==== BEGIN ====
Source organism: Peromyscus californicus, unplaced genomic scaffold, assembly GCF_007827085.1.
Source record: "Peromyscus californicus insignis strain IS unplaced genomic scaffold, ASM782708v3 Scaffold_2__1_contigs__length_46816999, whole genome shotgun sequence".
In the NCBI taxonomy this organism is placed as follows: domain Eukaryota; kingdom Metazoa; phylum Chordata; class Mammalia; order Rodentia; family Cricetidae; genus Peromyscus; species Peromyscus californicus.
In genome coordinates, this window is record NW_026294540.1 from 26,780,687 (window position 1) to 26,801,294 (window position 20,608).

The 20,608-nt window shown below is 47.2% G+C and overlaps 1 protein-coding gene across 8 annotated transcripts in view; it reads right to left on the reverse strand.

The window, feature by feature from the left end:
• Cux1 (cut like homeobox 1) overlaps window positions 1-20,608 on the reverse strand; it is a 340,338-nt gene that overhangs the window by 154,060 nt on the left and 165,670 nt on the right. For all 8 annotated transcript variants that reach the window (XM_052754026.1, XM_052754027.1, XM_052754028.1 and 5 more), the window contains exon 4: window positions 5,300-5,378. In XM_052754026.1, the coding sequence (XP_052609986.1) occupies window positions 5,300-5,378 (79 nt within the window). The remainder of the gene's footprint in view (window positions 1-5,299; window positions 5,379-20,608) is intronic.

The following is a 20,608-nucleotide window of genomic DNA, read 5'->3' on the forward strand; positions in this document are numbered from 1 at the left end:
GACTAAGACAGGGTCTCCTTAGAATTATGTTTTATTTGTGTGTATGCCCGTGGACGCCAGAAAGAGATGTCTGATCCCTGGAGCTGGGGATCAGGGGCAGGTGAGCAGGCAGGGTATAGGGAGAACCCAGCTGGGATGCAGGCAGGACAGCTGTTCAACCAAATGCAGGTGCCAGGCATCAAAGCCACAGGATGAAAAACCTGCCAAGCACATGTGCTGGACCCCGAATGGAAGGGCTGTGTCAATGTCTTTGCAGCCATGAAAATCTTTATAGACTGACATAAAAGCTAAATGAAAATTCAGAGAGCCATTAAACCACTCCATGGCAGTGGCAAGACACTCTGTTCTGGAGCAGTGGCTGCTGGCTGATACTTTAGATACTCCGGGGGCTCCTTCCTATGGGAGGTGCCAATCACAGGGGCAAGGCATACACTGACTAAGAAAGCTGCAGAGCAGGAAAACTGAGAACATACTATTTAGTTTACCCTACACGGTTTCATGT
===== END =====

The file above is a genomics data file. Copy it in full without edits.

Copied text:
Source organism: Peromyscus californicus, unplaced genomic scaffold, assembly GCF_007827085.1.
Source record: "Peromyscus californicus insignis strain IS unplaced genomic scaffold, ASM782708v3 Scaffold_2__1_contigs__length_46816999, whole genome shotgun sequence".
In the NCBI taxonomy this organism is placed as follows: domain Eukaryota; kingdom Metazoa; phylum Chordata; class Mammalia; order Rodentia; family Cricetidae; genus Peromyscus; species Peromyscus californicus.
In genome coordinates, this window is record NW_026294540.1 from 26,780,687 (window position 1) to 26,801,294 (window position 20,608).

The 20,608-nt window shown below is 47.2% G+C and overlaps 1 protein-coding gene across 8 annotated transcripts in view; it reads right to left on the reverse strand.

The window, feature by feature from the left end:
• Cux1 (cut like homeobox 1) overlaps window positions 1-20,608 on the reverse strand; it is a 340,338-nt gene that overhangs the window by 154,060 nt on the left and 165,670 nt on the right. For all 8 annotated transcript variants that reach the window (XM_052754026.1, XM_052754027.1, XM_052754028.1 and 5 more), the window contains exon 4: window positions 5,300-5,378. In XM_052754026.1, the coding sequence (XP_052609986.1) occupies window positions 5,300-5,378 (79 nt within the window). The remainder of the gene's footprint in view (window positions 1-5,299; window positions 5,379-20,608) is intronic.

The following is a 20,608-nucleotide window of genomic DNA, read 5'->3' on the forward strand; positions in this document are numbered from 1 at the left end:
GACTAAGACAGGGTCTCCTTAGAATTATGTTTTATTTGTGTGTATGCCCGTGGACGCCAGAAAGAGATGTCTGATCCCTGGAGCTGGGGATCAGGGGCAGGTGAGCAGGCAGGGTATAGGGAGAACCCAGCTGGGATGCAGGCAGGACAGCTGTTCAACCAAATGCAGGTGCCAGGCATCAAAGCCACAGGATGAAAAACCTGCCAAGCACATGTGCTGGACCCCGAATGGAAGGGCTGTGTCAATGTCTTTGCAGCCATGAAAATCTTTATAGACTGACATAAAAGCTAAATGAAAATTCAGAGAGCCATTAAACCACTCCATGGCAGTGGCAAGACACTCTGTTCTGGAGCAGTGGCTGCTGGCTGATACTTTAGATACTCCGGGGGCTCCTTCCTATGGGAGGTGCCAATCACAGGGGCAAGGCATACACTGACTAAGAAAGCTGCAGAGCAGGAAAACTGAGAACATACTATTTAGTTTACCCTACACGGTTTCATGT